Oxymoron. A paradox reduced to two words, usually in an adjective-noun ("eloquent silence") or adverb-adjective ("inertly strong") relationship, and is used for effect, to emphasize contrasts, incongruities, hypocrisy, or simply the complex nature of reality. Examples: wise fool, ignorantly learned, laughing sadness, pious hate. Some others:
- I do here make humbly bold to present them with a short account of themselves and their art. . . . --Jonathan Swift
- The bookful blockhead, ignorantly read, With loads of learned lumber in his head. . . . --Alexander Pope
- He was now sufficiently composed to order a funeral of modest magnificence, suitable at once to the rank of a Nouradin's profession, and the reputation of his wealth. --Samuel Johnson
Oxymoron can be useful when things have gone contrary to expectation, belief, desire, or assertion, or when your position is opposite to another's which you are discussing. The figure then produces an ironic contrast which shows, in your view, how something has been misunderstood or mislabeled:
- Senator Rosebud calls this a useless plan; if so, it is the most helpful useless plan we have ever enacted.
- The cost-saving program became an expensive economy.
Other oxymorons, as more or less true paradoxes, show the complexity of a situation where two apparently opposite things are true simultaneously, either literally ("desirable calamity") or imaginatively ("love precipitates delay"). Some examples other writers have used are these: scandalously nice, sublimely bad, darkness visible, cheerful pessimist, sad joy, wise fool, tender cruelty, despairing hope, freezing fire. An oxymoron should preferably be yours uniquely; do not use another's unless it is relatively obvious formulation (like "expensive economy") which anyone might think of. Also, the device is most effective when the terms are not common opposites. So, instead of "a low high point," you might try "depressed apex" or something.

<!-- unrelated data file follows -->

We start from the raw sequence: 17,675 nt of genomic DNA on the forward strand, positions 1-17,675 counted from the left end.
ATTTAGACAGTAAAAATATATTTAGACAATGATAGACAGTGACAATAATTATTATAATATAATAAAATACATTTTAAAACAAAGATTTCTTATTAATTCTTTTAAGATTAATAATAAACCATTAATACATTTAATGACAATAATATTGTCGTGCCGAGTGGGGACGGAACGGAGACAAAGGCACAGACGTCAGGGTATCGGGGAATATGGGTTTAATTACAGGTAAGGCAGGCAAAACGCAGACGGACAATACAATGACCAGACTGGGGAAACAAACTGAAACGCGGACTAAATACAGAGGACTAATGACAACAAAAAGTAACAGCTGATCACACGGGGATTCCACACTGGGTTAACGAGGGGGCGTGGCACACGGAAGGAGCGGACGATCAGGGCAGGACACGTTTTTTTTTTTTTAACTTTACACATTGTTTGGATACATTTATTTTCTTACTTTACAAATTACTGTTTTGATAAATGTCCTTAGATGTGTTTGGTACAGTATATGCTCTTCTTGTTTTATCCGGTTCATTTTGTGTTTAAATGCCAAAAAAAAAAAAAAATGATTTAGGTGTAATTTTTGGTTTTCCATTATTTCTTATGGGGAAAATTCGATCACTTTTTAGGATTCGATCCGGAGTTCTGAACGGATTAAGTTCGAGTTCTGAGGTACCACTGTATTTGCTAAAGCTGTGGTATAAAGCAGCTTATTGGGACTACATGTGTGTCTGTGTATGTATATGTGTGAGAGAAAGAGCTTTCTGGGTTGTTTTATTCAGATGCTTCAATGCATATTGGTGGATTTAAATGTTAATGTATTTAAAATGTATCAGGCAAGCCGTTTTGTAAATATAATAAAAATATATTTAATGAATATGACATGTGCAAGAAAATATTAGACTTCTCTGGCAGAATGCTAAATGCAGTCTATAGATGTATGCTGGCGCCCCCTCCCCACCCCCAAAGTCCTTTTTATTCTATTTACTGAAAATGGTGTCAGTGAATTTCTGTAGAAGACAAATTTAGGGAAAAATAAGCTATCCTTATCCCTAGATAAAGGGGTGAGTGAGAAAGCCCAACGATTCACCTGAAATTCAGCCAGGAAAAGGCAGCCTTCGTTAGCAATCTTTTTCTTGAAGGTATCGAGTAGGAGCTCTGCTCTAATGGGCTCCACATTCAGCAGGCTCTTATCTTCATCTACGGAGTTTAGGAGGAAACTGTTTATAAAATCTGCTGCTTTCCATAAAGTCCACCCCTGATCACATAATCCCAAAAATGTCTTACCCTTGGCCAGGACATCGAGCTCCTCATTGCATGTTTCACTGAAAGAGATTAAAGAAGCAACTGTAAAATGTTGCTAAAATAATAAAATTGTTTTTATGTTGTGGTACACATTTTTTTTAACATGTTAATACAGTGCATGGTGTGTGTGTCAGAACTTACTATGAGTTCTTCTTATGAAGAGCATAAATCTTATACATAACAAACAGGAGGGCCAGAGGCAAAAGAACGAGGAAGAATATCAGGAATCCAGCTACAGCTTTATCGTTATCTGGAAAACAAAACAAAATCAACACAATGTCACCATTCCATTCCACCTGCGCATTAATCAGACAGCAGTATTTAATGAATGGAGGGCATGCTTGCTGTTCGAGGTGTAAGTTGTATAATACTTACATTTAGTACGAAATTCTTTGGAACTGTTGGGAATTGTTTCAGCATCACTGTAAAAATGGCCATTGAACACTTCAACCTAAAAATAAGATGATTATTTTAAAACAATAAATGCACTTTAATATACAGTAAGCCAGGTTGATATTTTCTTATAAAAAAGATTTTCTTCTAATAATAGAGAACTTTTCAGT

An oxymoron is a creative juxtaposition, and, like irony and understatement, creates its effect by confounding expectation.
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